FIERCE fighting has raged in key Syrian cities ahead of the UN General Assembly meeting, with international peace envoy Lakhdar Brahimi saying he sees no end in sight to the brutal conflict.
Global Aid agency Save the Children said on Tuesday Syrian children are being “badly traumatised” after witnessing killings, torture and other atrocities, a day after at least 12 children were among 116 people reported killed nationwide.
Powerful explosions also rocked a military building in Damascus, causing casualties, the Syrian Observatory for Human Rights reported.
“The explosions were so powerful that the walls collapsed,” Observatory director Rami Abdel Rahman told AFP of the headquarters on the Damascus airport road of the administration that manages schools for the children of martyred soldiers.
Regime forces again bombarded Aleppo in the north, focusing on the Hanano and Maysar districts in the east and Kalassa in the southwest, the Britain-based Observatory said.
It also said soldiers shot dead a young girl when they targeted the car she was in after midnight on the motorway linking the northern commercial hub to Damascus.
On Monday Brahimi, the UN and Arab League envoy, painted a grim picture of the Syrian crisis.
“There is no prospect for today or tomorrow to move forward,” he told reporters after briefing the UN Security Council on his talks in mid-September with President Bashar al-Assad.
Reporting on his first visit to Syria since assuming his post, Brahimi said Assad “knows something must change” but he wants only a return to “the old Syria” which he and his father have ruled for more than 40 years.
Brahimi talked of food shortages, the “medieval” torture of detainees and damage to all but 200 of the country’s 2200 schools.
The veteran troubleshooter, who took over from former UN secretary general Kofi Annan as Syria envoy on September 1, also appealed to the divided 15-nation Security Council for united backing.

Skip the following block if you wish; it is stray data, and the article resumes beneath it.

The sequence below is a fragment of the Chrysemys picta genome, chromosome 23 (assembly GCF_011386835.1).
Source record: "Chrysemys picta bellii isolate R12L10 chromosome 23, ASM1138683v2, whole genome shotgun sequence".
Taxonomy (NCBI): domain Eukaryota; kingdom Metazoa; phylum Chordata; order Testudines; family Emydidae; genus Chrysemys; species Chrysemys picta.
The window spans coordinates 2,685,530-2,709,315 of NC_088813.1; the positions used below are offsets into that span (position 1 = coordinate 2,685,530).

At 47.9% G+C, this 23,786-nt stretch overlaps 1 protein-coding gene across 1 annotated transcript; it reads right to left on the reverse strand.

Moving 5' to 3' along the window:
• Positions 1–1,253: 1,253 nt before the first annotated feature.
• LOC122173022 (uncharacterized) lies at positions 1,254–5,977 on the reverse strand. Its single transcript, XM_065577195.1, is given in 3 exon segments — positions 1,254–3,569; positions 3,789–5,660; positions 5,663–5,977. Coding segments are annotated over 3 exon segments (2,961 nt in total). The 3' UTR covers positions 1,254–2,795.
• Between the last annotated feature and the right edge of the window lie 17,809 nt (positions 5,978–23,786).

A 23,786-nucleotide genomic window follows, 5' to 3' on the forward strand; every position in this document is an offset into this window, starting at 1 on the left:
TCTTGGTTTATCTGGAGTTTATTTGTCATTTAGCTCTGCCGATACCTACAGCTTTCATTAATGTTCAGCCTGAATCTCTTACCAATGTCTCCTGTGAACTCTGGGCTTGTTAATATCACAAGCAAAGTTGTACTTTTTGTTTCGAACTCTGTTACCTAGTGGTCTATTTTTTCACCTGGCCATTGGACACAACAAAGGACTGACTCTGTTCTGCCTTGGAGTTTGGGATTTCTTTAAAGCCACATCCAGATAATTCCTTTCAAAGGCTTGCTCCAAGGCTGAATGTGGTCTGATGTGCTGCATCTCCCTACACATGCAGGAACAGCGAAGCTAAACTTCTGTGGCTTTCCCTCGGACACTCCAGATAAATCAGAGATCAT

The conflict has divided the Security Council, where Russia and China have already wielded their veto powers three times to resist international action.
Syria was set to be spotlighted again later on Tuesday when US President Barack Obama was expected to lead Western demands for action on the conflict, when the annual UN General Assembly begins.
Obama was to be one of the opening speakers at the gathering of world leaders where Syria, mounting fears of a military strike on Iran and anti-West protests in Muslim nations were set to dominate.
UN chief Ban Ki-moon, France’s President Francois Hollande and Qatar’s emir, Sheikh Hamad bin Khalifa al-Thani, a key backer of the Syrian opposition, were also expected to lambast Assad.
Ahead of the General Assembly, Egypt’s President Mohamed Morsi told the US television channel PBS he opposes any foreign military intervention in Syria but believes Assad must go.
Since mid-July, the conflict has centred on Aleppo, where Free Syrian Army rebels say they control all of the axes around the northern metropolis and that their only real worry is attack from the air.
The FSA said one of its commanders, regime defector Colonel Kassem Saadeddine who is also a rebel spokesman, escaped an assassination attempt early on Tuesday.